Thoughts on the Revis Contract with the Buccaneers


According to Jenna Laine (and multiple other outlets) Darrelle Revis’ new contract with the Buccaneers will average $16 million a season with no guaranteed money. The contract appears to be a straight $16 million a year in cash contract.

The APY of the deal will match that of DE Mario Williams but will fall short of the yearly cash flows of the first two years of Williams’ DeMarcus Ware, and Terrell Suggs if the reports of the cap structure are true. The contract signals a very different approach between the negotiations between Revis and the New York Jets in the past and the current deal with the Buccaneers.

In 2010 the Jets and Revis entered into a very bitter renegotiation  when Revis held out following a historic 2009 season that put the cornerback on the map as something more than just a good player, but in the discussion of being a Hall of Fame level talent. Revis had some major sticking points in that contract which included a desire to be the highest paid cornerback in the NFL and having firm guarantees in his contract. At the time he was looking to match the 3 year cash flows of Nnamdi Asomugha, then of the Raiders, who signed a contract that was completely out of the whack with the rest of the position and the league, and then translate that APY to a long term deal.

At one point during negotiations Revis’ business manager publically took to Twitter to mock a contract signed by D’Brickashaw Ferguson for containing injury only protection that would roll over to full guarantees if he made it to a certain date on the Jets roster. A comparison was deals signed by Master P, whose incentive laden deal for RB Ricky Williams was the subject of ridicule for many years by those inside the sport. The Jets were rumored to have offered Revis close to $100 million dollars over a very long period but Revis’ people fought back in the press on the basis that it contained no real guarantees to protect Revis.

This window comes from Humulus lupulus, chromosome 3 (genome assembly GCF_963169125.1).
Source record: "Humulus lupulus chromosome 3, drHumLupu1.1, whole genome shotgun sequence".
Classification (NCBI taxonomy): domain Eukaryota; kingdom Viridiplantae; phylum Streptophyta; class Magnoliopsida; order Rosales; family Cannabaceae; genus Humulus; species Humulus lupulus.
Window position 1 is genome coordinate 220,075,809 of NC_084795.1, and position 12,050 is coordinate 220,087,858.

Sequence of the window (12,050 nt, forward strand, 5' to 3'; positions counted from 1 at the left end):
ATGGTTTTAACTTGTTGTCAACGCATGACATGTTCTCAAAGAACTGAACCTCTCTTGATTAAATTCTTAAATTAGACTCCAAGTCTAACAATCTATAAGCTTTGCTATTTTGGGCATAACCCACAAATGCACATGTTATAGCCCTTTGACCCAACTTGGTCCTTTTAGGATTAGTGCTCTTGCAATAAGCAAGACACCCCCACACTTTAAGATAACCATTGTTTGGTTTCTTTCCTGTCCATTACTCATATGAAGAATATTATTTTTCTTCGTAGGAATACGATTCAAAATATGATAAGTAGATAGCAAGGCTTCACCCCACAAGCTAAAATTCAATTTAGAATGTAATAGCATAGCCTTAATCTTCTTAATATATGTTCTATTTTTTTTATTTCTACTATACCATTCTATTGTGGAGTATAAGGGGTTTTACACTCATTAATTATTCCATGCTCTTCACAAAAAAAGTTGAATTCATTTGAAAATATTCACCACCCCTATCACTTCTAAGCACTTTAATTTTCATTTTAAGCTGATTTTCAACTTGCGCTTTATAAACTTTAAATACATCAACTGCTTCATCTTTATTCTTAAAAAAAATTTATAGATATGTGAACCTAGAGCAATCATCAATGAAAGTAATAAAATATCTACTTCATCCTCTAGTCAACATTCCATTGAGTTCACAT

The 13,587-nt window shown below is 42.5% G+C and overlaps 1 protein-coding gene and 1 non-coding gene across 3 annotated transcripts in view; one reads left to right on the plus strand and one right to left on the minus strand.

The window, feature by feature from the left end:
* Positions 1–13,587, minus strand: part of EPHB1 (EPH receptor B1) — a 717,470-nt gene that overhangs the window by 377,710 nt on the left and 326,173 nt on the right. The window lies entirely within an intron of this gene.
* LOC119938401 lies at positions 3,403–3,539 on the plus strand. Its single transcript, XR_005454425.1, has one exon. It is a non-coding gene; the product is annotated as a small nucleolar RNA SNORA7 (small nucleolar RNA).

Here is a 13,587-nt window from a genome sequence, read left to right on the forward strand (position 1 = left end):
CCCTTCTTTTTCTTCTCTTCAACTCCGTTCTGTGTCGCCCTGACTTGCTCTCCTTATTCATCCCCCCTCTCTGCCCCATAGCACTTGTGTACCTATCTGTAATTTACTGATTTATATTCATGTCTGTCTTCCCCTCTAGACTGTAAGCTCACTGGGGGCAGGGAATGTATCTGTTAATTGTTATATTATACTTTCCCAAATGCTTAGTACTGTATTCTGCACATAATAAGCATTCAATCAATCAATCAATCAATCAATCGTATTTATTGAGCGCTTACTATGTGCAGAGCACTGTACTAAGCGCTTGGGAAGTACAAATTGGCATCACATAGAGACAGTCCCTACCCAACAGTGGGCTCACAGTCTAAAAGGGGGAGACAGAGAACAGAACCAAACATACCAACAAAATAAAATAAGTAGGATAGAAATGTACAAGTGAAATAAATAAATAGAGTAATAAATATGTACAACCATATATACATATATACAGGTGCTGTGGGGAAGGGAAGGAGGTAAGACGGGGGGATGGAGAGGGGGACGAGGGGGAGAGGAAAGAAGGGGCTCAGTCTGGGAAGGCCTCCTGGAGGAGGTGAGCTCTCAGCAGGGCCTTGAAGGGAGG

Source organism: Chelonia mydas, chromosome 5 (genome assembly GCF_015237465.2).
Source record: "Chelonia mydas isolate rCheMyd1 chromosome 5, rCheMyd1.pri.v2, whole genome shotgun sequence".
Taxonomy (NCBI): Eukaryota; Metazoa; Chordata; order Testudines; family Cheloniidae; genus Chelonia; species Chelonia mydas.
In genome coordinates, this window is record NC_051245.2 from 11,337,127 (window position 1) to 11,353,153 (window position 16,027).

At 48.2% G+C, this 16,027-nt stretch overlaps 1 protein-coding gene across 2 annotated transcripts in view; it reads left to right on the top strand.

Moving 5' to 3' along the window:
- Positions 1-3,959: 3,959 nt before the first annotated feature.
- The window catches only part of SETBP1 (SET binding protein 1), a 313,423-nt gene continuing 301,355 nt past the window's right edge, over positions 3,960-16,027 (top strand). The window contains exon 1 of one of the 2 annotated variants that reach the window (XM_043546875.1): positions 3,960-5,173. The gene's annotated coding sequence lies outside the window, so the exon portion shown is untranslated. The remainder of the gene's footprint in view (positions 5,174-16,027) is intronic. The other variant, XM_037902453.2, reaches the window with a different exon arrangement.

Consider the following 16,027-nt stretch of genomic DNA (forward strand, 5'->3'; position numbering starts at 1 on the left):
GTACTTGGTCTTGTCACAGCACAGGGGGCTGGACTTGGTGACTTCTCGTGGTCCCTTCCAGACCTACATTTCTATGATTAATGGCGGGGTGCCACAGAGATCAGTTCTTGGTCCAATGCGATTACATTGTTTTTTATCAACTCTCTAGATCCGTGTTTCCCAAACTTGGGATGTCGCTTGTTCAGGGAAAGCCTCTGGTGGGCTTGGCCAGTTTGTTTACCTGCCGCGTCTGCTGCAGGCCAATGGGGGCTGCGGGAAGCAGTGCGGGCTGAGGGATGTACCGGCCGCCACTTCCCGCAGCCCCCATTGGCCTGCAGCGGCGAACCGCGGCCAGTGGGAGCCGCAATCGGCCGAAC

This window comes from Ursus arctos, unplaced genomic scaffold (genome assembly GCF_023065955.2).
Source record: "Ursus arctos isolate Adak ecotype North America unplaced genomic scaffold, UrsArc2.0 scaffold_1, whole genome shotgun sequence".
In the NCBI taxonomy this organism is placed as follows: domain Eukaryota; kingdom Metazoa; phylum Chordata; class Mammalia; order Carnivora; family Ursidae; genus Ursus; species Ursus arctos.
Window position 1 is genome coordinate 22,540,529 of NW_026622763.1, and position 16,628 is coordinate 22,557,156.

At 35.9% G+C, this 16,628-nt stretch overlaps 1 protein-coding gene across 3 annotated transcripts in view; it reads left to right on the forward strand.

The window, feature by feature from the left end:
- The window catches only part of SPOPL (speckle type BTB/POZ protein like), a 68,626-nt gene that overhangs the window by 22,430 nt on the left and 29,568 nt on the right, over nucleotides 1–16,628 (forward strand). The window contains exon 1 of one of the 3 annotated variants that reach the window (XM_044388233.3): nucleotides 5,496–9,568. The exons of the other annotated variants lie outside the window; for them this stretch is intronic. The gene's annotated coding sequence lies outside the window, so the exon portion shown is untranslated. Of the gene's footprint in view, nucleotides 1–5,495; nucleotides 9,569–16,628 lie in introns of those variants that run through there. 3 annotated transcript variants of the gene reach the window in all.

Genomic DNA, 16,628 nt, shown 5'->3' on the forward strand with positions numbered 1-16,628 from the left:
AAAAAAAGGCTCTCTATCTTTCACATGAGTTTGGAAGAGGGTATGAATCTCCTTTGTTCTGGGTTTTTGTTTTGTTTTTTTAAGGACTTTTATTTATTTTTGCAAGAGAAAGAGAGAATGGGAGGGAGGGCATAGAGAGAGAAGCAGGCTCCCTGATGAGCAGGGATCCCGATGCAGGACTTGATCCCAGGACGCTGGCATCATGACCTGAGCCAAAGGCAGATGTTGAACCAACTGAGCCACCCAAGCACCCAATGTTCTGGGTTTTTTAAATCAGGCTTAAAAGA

Eventually the two sides settled on a contract in which Revis would match the 2 year payout the Raiders gave to Asomugha but not the three year total. The contract would be short term rather than long term but with 46% of the deal fully guaranteed and all but the $6 million payout in the fourth and final year of the deal “functionally guaranteed”.

Fast forward three years and Revis is agreeing to a contract with absolutely no guarantees in the contract, and seemingly not matching the cash flows of the biggest defensive players in the game during the meaningful years of the contract. It shows just how important that APY and distinction of being the highest paid defender was to him.

From the Buccaneers perspective this looks to be a very team friendly contract. They did not have to cave in on their standard no bonus structure and will take no dead money penalties if Revis is unhealthy and not worth the money. Compare that with the Jets who will now take a $12 million dollar dead money hit to watch Revis play as a Buccaneer. The high cash payments likely negate a Revis hold out, something he had done twice with the Jets and supposedly wanted to do last season as well, but was contractually blocked from doing so. At $16 million a year and with a stagnant salary cap and de-emphasizing of the position Revis likely has no avenue to ever make more money by holding out.

This will be the first defensive contract since the Asomugha contract to “break the system” in terms of positional valuation. At $16 million a year this represents a value that is around 64% higher than that of the 5th highest paid corner. It is unlikely that any player, especially one on defense, can have that kind of impact on a game to justify the high price tag. Of the other teams who “broke the system” and overslotted cap for specific players only the Vikings and Adrian Peterson made the playoffs last season. The other teams to overslot were the Cardinals (Larry Fitzgerald), Titans (Chris Johnson), and Lions (Calvin Johnson). So Revis will get an opportunity to prove a league wrong about the valuations placed on certain positions.